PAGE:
The Other McCain

"One should either write ruthlessly what one believes to be the truth, or else shut up." — Arthur Koestler

The Death of ‘Teflon’

Posted on | February 17, 2021 | Comments Off on The Death of ‘Teflon’

Ramiro “Teflon” Carrasco began his life of crime at a young age, with a record dating back to 2003, the year he turned 14. In late June 2011, Carrasco was wanted on six active warrants, including failure to appear in court to face charges of fraud, domestic violence and probation violation, when police spotted him in Loveland, Colorado. Carrasco managed to elude police for two more days before he was finally arrested with the help of a SWAT team and a police K-9. Six years later, in February 2017, Carrasco was wanted on four outstanding warrants — including two felonies — when Loveland police tried to arrest him again, but he barricaded himself inside an apartment and once more, the SWAT team had to be called to take “Teflon” into custody.

You might think that a lifelong felon who had twice been the subject of SWAT interventions might have gotten a lengthy prison sentence. Oh, and I almost forgot to mention, “Teflon” was a known gang member, whose face was covered with tattoos. Despite his felonious history, Carrasco was released from prison in Colorado in January 2019. His obituary was published 13 months later:

Ramiro Carrasco, a loving father, son, brother, uncle, cousin and friend. Ramiro left this world unexpectedly at 30 years young on Feb 26, 2020.

“Unexpectedly”? His death was actually quite predictable. The cause of death was three gunshot wounds from a Greeley police officer’s pistol.

At the time of his death, Carrasco was out on bond on charges in Larimer County. He also had an outstanding warrant in Boulder County. He and a woman named Keya Marie Pobanz (who had also done time in prison) had spent a few days smoking marijuana and methamphetamine. About 1 a.m. on February 26, 2020, Carrasco and Pobanz were in a green Honda in the parking lot of the Island Grove Village Apartments, “an affordable rental housing community” near a park on 14th Avenue in Greeley.

A police officer “was conducting crime suppression patrol” in the neighborhood, which was known “to be a high crime area specifically, narcotics and a dumping ground for stolen vehicles.” The officer spotted the Honda, which was “suspicious” because it did not have a front license tag and was backed into a parking space. Exiting his vehicle, the officer approached the Honda, and his bodycam video captured what happened:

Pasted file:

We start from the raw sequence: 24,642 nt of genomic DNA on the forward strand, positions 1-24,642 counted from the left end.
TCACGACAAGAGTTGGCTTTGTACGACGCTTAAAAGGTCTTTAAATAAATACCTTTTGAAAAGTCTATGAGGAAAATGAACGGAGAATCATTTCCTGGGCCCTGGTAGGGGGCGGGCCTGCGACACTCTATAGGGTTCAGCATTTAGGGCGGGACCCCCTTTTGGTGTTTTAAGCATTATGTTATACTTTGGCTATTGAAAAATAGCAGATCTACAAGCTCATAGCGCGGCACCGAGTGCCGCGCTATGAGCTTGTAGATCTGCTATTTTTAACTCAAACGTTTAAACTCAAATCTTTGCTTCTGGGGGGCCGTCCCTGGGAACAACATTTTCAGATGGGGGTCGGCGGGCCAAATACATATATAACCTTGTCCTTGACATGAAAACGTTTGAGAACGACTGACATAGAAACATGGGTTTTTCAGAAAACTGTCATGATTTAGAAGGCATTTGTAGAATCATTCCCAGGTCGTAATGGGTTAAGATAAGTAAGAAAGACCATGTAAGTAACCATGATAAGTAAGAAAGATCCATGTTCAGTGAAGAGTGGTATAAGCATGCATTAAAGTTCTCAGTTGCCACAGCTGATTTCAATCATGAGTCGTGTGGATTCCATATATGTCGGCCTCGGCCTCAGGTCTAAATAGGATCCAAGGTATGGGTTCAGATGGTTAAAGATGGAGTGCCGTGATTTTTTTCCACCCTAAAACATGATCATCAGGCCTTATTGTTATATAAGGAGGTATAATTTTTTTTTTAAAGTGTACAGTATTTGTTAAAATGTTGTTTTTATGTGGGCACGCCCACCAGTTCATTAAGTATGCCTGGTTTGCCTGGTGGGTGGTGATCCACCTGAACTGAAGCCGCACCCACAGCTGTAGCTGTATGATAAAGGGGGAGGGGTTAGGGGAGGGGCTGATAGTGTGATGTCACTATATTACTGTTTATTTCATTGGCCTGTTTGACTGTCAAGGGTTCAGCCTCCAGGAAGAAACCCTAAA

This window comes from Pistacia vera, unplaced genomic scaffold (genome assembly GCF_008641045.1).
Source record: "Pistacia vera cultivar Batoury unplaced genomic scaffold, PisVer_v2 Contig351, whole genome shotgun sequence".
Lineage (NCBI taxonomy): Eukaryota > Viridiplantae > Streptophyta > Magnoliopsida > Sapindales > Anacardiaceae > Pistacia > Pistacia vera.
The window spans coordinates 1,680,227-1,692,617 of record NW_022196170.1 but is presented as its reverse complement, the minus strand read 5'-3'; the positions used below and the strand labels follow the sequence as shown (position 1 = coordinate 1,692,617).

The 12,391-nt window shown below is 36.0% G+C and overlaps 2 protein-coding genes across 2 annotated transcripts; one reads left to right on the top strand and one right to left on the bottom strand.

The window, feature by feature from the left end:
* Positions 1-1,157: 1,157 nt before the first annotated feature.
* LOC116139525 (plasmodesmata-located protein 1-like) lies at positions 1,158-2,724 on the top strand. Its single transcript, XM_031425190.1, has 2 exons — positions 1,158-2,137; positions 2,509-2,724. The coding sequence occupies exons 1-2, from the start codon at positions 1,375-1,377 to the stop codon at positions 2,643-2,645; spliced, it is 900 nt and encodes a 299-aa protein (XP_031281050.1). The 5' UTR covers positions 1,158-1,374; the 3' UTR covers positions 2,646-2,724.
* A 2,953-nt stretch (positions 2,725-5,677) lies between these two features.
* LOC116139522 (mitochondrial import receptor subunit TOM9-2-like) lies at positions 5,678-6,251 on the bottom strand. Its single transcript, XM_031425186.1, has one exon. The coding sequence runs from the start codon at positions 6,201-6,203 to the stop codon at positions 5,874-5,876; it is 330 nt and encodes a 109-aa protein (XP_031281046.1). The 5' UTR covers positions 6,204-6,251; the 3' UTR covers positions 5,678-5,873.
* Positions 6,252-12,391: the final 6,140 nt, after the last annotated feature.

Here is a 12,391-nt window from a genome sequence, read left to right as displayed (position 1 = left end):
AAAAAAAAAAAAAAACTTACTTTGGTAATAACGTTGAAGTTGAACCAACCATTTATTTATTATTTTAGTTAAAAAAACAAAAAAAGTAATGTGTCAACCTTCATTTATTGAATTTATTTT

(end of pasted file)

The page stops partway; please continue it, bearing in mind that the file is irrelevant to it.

Watching the video with an untrained eye, you might not realize why, at about the 42-second mark, the officer raises his pistol and orders Carrasco: “Stop moving. Put your hands up right now, dude.”

What happened? The officer shined his flashlight on Carrasco and saw he had a pistol on his lap. Carrasco moved his hand to try to conceal the pistol, and that’s when the officer drew his gun. A tense standoff followed for more than a minute, and the officer moved away from the car door for his own safety. Just about the time backup arrived, the officer saw Carrasco reach for the gun and BLAM! BLAM! BLAM! BLAM!

Despite being hit with three shots, Carrasco still had the presence of mind to try to get rid of his gun — a Ruger .380 semi-auto — by tossing it out the open passenger door. You can actually hear it hit the pavement at about the 2:29 mark in the video. Despite this, Pobanz continued insisting that Carrasco did not have a weapon until the next day:

Pobanz told Commander Smith she was with Teflon for the last few days. During this time Teflon had told Pobanz he was not going back to prison as he has spent the better part of his life in prison. She didn’t know why he kept the gun lying on his lap as the officer approached. She said they knew the cop was going to contact them when he pulled into the lot, and she did not know why Teflon did not hide the gun prior to being contacted by the police.

Well, I think we all know the answer to that mystery. “Teflon” didn’t hide the gun because he wanted to have it handy, planning to shoot the cop and then try to escape. But the cop was smart, and when “Teflon” saw the backup police cars arriving, he made the only choice he had left.

Was he going to shoot, or was Carrasco reaching for the gun in a desperate last-minute attempt to hide it before more cops arrived?

It doesn’t matter, really. The shooting was justified because the officer had reasonable cause to believe his life was in danger. In releasing his report on the incident, the district attorney explained that he was not naming the police officer because of Carrasco’s “very strong and documented ties to known criminal gangs,” which could put the officer at risk of retaliation from Carrasco’s gang associates.

And that’s the story of how a career criminal “left this world unexpectedly.” His nickname was “Teflon.” But it wasn’t Kevlar.



Comments are closed.